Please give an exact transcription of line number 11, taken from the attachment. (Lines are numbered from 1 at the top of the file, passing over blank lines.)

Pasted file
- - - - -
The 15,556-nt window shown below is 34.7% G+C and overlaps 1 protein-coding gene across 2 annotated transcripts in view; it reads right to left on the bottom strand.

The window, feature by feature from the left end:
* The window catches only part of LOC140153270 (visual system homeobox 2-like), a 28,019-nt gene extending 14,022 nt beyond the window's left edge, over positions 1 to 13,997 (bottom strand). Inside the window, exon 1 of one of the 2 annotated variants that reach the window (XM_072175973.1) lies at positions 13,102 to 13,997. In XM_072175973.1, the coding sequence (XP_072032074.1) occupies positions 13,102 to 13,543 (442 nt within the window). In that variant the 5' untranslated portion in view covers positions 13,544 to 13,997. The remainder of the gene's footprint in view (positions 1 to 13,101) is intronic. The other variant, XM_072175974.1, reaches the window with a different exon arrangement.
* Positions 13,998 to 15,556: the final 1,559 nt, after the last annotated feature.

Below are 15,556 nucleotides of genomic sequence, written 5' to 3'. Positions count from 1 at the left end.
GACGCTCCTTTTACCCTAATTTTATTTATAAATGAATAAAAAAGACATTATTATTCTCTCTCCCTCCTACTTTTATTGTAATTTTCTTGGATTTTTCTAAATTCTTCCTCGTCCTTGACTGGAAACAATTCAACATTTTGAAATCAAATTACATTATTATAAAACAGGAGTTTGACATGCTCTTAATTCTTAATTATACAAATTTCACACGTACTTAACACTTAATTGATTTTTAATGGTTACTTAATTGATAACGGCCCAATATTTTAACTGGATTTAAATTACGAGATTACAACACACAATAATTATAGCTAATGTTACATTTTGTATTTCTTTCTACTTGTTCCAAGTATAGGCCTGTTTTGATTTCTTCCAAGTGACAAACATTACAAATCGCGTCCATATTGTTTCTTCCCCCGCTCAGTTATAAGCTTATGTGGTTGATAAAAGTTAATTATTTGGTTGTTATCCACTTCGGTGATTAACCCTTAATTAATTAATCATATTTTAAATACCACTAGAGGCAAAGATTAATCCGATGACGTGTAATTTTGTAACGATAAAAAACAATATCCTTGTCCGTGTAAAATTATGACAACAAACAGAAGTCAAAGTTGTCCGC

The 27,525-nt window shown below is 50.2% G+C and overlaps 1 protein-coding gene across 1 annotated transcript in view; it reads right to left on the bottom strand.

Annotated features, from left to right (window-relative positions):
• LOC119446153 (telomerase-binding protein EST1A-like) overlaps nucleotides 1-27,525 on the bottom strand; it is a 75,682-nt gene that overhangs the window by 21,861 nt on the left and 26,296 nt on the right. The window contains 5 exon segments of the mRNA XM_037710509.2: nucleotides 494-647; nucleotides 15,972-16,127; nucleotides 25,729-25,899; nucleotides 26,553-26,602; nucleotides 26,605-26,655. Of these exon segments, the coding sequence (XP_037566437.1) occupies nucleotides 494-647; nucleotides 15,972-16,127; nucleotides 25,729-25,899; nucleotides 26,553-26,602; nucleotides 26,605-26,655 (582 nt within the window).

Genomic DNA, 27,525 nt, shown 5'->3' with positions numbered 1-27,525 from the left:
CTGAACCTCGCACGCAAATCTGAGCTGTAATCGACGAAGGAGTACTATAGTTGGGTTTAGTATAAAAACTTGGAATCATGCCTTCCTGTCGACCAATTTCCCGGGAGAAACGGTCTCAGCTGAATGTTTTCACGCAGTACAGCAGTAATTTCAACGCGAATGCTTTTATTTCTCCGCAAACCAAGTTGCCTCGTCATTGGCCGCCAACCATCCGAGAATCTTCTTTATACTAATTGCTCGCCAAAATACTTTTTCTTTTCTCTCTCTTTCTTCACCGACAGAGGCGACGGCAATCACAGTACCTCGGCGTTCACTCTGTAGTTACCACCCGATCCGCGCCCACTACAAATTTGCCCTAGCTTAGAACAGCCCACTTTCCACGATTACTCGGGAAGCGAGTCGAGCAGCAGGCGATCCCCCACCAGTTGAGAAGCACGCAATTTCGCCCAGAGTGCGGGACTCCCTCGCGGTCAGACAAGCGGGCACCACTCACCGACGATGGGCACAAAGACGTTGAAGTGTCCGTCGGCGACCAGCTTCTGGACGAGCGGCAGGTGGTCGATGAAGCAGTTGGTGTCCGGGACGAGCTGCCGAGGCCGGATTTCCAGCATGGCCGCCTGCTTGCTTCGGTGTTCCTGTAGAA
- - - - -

CTGAACCTCGCACGCAAATCTGAGCTGTAATCGACGAAGGAGTACTATAGTTGGGTTTAGTATAAAAACTTGGAATCATGCCTTCCTGTCGACCAATTTCCCGGGAGAAACGGTCTCAGCTGAATGTTTTCACGCAGTACAGCAGTAATTTCAACGCGAATGCTTTTATTTCTCCGCAAACCAAGTTGCCTCGTCATTGGCCGCCAACCATCCGAGAATCTTCTTTATACTAATTGCTCGCCAAAATACTTTTTCTTTTCTCTCTCTTTCTTCACCGACAGAGGCGACGGCAATCACAGTACCTCGGCGTTCACTCTGTAGTTACCACCCGATCCGCGCCCACTACAAATTTGCCCTAGCTTAGAACAGCCCACTTTCCACGATTACTCGGGAAGCGAGTCGAGCAGCAGGCGATCCCCCACCAGTTGAGAAGCACGCAATTTCGCCCAGAGTGCGGGACTCCCTCGCGGTCAGACAAGCGGGCACCACTCACCGACGATGGGCACAAAGACGTTGAAGTGTCCGTCGGCGACCAGCTTCTGGACGAGCGGCAGGTGGTCGATGAAGCAGTTGGTGTCCGGGACGAGCTGCCGAGGCCGGATTTCCAGCATGGCCGCCTGCTTGCTTCGGTGTTCCTGTAGAA